1662 Year

1662 (MDCLXII) was a common year starting on Sunday of the Gregorian calendar and a common year starting on Wednesday of the Julian calendar, the 1662nd year of the Common Era (CE) and Anno Domini (AD) designations, the 662nd year of the 2nd millennium, the 62nd year of the 17th century, and the 3rd year of the 1660s decade. As of the start of 1662, the Gregorian calendar was 10 days ahead of the Julian calendar, which remained in localized use until 1923.

1829 Year

1829 (MDCCCXXIX) was a common year starting on Thursday of the Gregorian calendar and a common year starting on Tuesday of the Julian calendar, the 1829th year of the Common Era (CE) and Anno Domini (AD) designations, the 829th year of the 2nd millennium, the 29th year of the 19th century, and the 10th and last year of the 1820s decade. As of the start of 1829, the Gregorian calendar was 12 days ahead of the Julian calendar, which remained in localized use until 1923.

1635 Year

1635 (MDCXXXV) was a common year starting on Monday of the Gregorian calendar and a common year starting on Thursday of the Julian calendar, the 1635th year of the Common Era (CE) and Anno Domini (AD) designations, the 635th year of the 2nd millennium, the 35th year of the 17th century, and the 6th year of the 1630s decade. As of the start of 1635, the Gregorian calendar was 10 days ahead of the Julian calendar, which remained in localized use until 1923.

1834 Year

1834 (MDCCCXXXIV) was a common year starting on Wednesday of the Gregorian calendar and a common year starting on Monday of the Julian calendar, the 1834th year of the Common Era (CE) and Anno Domini (AD) designations, the 834th year of the 2nd millennium, the 34th year of the 19th century, and the 5th year of the 1830s decade. As of the start of 1834, the Gregorian calendar was 12 days ahead of the Julian calendar, which remained in localized use until 1923.

1711 Year

1711 (MDCCXI) was a common year starting on Thursday of the Gregorian calendar and a common year starting on Monday of the Julian calendar, the 1711th year of the Common Era (CE) and Anno Domini (AD) designations, the 711th year of the 2nd millennium, the 11th year of the 18th century, and the 2nd year of the 1710s decade. As of the start of 1711, the Gregorian calendar was 11 days ahead of the Julian calendar, which remained in localized use until 1923. In the Swedish calendar it was a common year starting on Sunday, one day ahead of the Julian and ten days behind the Gregorian calendar.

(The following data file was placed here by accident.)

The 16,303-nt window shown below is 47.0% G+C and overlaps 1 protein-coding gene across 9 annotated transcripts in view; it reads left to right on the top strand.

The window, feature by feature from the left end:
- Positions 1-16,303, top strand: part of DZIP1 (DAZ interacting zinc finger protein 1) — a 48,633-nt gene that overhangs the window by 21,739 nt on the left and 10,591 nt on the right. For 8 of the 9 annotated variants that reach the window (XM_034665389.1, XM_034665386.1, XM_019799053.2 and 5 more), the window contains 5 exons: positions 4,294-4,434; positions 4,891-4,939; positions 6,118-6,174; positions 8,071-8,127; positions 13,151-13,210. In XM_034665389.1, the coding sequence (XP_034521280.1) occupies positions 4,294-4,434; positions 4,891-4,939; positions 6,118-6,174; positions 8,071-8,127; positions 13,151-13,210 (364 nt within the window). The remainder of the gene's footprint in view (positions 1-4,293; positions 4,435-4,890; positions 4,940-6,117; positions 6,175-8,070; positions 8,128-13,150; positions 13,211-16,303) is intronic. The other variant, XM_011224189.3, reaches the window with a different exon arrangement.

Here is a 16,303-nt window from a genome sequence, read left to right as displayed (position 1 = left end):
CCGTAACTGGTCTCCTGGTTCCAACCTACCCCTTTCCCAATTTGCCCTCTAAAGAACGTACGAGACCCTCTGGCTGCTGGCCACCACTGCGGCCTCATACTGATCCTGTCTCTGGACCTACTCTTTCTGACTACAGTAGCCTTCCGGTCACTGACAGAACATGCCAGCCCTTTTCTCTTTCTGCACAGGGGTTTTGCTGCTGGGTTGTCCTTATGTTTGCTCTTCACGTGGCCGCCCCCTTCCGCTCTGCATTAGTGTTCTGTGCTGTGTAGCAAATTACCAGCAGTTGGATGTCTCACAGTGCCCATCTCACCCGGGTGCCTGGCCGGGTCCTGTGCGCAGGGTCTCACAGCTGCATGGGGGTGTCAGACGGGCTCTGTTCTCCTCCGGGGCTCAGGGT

1771 Year

1771 (MDCCLXXI) was a common year starting on Tuesday of the Gregorian calendar and a common year starting on Saturday of the Julian calendar, the 1771st year of the Common Era (CE) and Anno Domini (AD) designations, the 771st year of the 2nd millennium, the 71st year of the 18th century, and the 2nd year of the 1770s decade. As of the start of 1771, the Gregorian calendar was 11 days ahead of the Julian calendar, which remained in localized use until 1923.

1786 Year

1786 (MDCCLXXXVI) was a common year starting on Sunday of the Gregorian calendar and a common year starting on Thursday of the Julian calendar, the 1786th year of the Common Era (CE) and Anno Domini (AD) designations, the 786th year of the 2nd millennium, the 86th year of the 18th century, and the 7th year of the 1780s decade. As of the start of 1786, the Gregorian calendar was 11 days ahead of the Julian calendar, which remained in localized use until 1923.

1780 Year

1780 (MDCCLXXX) was a leap year starting on Saturday of the Gregorian calendar and a leap year starting on Wednesday of the Julian calendar, the 1780th year of the Common Era (CE) and Anno Domini (AD) designations, the 780th year of the 2nd millennium, the 80th year of the 18th century, and the 1st year of the 1780s decade. As of the start of 1780, the Gregorian calendar was 11 days ahead of the Julian calendar, which remained in localized use until 1923.

1778 Year

1778 (MDCCLXXVIII) was a common year starting on Thursday of the Gregorian calendar and a common year starting on Monday of the Julian calendar, the 1778th year of the Common Era (CE) and Anno Domini (AD) designations, the 778th year of the 2nd millennium, the 78th year of the 18th century, and the 9th year of the 1770s decade. As of the start of 1778, the Gregorian calendar was 11 days ahead of the Julian calendar, which remained in localized use until 1923.

1748 Year

1748 (MDCCXLVIII) was a leap year starting on Monday of the Gregorian calendar and a leap year starting on Friday of the Julian calendar, the 1748th year of the Common Era (CE) and Anno Domini (AD) designations, the 748th year of the 2nd millennium, the 48th year of the 18th century, and the 9th year of the 1740s decade. As of the start of 1748, the Gregorian calendar was 11 days ahead of the Julian calendar, which remained in localized use until 1923.

1729 Year

1729 (MDCCXXIX) was a common year starting on Saturday of the Gregorian calendar and a common year starting on Wednesday of the Julian calendar, the 1729th year of the Common Era (CE) and Anno Domini (AD) designations, the 729th year of the 2nd millennium, the 29th year of the 18th century, and the 10th and last year of the 1720s decade. As of the start of 1729, the Gregorian calendar was 11 days ahead of the Julian calendar, which remained in localized use until 1923.